Originally Posted by storm5510 What I experimented with is below: Code: S = 4 N = 257 Do S = ((S * S) - 2) Mod N Loop While S <> 0 This seems to work for only certain powers of 2. Perhaps that is the point. The value "N" above is not. This could have been explained a bit more?
Huh? 257 is not a Mersenne number. It is 2^8 + 1!!!!! Duh!!!!
Mersenne numbers are 2^p-1 for p prime.

As for explaining why S=10 works as the starting value in addition to
S=4, I can only say that you lack the math to understand an explanation.
(Do you know what the twisted group of GF(p^2) is? Do you even know
what a group or finite field is?)

 2009-09-17, 23:54 #6 storm5510 Random Account     Aug 2009 3·661 Posts I ask a question and this is the kind of reply I get! I should have known better. I'll never ask anything here again...
2009-09-18, 00:18   #7
R.D. Silverman

Nov 2003

11101001001002 Posts

Quote:
 Originally Posted by storm5510 I ask a question and this is the kind of reply I get! I should have known better. I'll never ask anything here again...
When one asks about a primality test for Mersenne primes, it should
be assumed that the person asking the question knows WHAT
a Mersenne prime is.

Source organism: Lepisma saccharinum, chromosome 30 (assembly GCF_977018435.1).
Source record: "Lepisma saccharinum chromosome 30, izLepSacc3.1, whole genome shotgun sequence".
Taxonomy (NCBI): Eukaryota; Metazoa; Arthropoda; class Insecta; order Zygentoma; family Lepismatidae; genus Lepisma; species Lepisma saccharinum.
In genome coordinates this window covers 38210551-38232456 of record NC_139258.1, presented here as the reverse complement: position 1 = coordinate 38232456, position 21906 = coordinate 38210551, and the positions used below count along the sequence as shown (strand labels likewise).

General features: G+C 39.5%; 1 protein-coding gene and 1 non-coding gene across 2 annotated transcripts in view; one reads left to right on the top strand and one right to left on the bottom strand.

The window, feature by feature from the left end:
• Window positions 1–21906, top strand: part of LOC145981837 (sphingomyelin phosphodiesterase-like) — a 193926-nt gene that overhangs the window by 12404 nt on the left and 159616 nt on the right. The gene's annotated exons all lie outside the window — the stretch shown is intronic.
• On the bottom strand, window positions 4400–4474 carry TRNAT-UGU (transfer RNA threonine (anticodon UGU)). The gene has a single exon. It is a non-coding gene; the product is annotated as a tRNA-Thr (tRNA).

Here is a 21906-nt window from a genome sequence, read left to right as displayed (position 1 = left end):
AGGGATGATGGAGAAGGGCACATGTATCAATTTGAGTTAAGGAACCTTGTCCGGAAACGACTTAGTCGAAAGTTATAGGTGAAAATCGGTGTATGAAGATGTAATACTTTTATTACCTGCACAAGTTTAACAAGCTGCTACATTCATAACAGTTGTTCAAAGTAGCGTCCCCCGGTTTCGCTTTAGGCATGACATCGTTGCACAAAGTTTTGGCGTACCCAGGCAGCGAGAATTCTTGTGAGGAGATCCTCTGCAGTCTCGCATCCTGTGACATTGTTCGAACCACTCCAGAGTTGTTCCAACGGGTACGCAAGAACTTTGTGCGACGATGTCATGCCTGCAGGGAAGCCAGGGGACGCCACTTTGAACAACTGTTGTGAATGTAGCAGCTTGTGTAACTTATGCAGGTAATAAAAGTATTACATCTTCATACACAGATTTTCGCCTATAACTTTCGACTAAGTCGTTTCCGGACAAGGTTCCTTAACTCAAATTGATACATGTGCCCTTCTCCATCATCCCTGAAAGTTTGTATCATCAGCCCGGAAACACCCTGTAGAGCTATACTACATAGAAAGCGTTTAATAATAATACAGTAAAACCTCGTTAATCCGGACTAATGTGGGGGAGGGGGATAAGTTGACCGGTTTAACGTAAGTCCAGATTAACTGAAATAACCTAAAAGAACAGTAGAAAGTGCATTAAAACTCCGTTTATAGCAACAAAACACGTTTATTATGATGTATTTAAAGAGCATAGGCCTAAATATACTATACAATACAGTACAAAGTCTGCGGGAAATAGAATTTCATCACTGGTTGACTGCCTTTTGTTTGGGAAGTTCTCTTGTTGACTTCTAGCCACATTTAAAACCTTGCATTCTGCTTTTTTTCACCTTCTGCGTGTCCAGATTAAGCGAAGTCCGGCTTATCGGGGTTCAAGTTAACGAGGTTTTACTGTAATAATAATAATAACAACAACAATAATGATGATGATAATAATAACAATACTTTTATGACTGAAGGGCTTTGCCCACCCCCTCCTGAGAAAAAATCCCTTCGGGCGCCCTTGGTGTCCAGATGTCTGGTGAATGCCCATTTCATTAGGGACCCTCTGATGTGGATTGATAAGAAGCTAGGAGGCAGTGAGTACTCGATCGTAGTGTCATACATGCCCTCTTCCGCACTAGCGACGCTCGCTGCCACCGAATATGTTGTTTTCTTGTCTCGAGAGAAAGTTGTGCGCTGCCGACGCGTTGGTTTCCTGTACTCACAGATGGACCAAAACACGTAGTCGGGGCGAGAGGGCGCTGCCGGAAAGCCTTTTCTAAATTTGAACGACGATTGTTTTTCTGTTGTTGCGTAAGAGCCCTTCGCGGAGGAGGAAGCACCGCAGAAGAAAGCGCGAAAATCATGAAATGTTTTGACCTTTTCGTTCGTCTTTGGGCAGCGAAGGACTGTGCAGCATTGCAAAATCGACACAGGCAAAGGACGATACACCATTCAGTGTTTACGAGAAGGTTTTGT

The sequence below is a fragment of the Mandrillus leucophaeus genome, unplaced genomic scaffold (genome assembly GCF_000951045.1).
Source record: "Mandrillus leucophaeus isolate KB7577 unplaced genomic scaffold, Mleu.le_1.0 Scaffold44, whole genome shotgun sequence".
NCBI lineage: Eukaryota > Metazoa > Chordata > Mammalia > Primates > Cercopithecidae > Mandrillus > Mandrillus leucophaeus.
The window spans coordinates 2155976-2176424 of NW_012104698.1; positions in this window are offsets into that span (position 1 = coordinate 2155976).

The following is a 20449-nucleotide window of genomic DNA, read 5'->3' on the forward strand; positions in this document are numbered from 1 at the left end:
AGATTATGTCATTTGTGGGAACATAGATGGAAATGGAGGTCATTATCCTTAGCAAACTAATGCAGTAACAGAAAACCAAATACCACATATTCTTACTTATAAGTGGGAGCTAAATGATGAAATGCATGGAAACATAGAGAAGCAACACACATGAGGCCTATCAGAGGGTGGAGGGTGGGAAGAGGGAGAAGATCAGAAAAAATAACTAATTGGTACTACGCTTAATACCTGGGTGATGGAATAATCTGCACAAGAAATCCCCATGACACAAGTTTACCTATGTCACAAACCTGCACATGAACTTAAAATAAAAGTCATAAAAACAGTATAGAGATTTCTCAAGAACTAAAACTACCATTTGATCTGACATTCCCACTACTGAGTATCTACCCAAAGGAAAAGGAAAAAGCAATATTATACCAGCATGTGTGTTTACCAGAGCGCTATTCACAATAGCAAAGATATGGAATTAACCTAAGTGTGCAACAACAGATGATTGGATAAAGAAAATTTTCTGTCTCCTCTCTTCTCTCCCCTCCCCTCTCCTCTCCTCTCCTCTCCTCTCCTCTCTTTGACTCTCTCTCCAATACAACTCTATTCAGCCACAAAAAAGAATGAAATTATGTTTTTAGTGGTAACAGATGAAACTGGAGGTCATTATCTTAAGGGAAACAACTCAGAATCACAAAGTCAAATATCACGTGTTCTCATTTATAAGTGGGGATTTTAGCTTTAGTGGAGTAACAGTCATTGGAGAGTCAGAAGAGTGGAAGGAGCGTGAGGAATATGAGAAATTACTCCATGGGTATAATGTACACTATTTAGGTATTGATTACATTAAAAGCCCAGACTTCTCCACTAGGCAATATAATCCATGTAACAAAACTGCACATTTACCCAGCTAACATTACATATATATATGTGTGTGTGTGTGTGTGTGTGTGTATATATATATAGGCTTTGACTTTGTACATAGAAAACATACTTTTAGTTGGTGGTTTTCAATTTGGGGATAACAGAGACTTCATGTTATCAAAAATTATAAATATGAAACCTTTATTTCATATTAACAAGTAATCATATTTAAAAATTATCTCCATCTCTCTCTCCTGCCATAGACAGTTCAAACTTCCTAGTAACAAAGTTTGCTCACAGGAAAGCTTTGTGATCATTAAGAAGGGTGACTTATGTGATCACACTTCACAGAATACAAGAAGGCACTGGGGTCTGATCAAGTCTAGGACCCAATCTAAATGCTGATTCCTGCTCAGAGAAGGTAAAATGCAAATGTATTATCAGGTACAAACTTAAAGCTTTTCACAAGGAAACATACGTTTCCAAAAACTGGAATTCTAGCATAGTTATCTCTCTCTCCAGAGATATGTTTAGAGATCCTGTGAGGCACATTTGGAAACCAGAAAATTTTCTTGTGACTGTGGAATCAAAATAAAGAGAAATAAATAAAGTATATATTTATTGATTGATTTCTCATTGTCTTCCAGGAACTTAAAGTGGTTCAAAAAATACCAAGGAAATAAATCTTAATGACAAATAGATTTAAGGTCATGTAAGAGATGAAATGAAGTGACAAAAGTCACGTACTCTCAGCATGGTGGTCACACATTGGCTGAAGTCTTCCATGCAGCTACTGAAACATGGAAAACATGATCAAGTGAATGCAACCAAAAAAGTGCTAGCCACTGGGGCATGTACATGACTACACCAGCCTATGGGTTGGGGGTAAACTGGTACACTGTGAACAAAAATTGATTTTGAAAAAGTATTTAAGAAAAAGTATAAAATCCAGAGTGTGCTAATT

2009-09-18, 02:20 #8 Mini-Geek Account Deleted     "Tim Sorbera" Aug 2006 San Antonio, TX USA 10AD16 Posts Ignore Silverman, please. I don't understand why 10 works as a starting number as well as 4, but it really doesn't matter here. And yes, you should have noticed that N=257 is invalid for the LL test, but it's a simple mistake. Silverman overreacted, and if you stop asking questions, you'll be overreacting too. There are two major problems with your code: 1. N is 257, which is not of the form 2^p-1. It is prime and could be used for p, but not for 2^p-1. (e.g. you could use P=257 and N=2^P-1, then run the loop 257-2 times, with each step being mod N) 2. You're not stopping at the right spot. If the number is composite, you'll eventually either enter into an endless loop and run the number forever, or reach 0 at an index besides Sp-2 and inaccurately report the number as prime. If the number is prime, it works just fine. Last fiddled with by Mini-Geek on 2009-09-18 at 02:24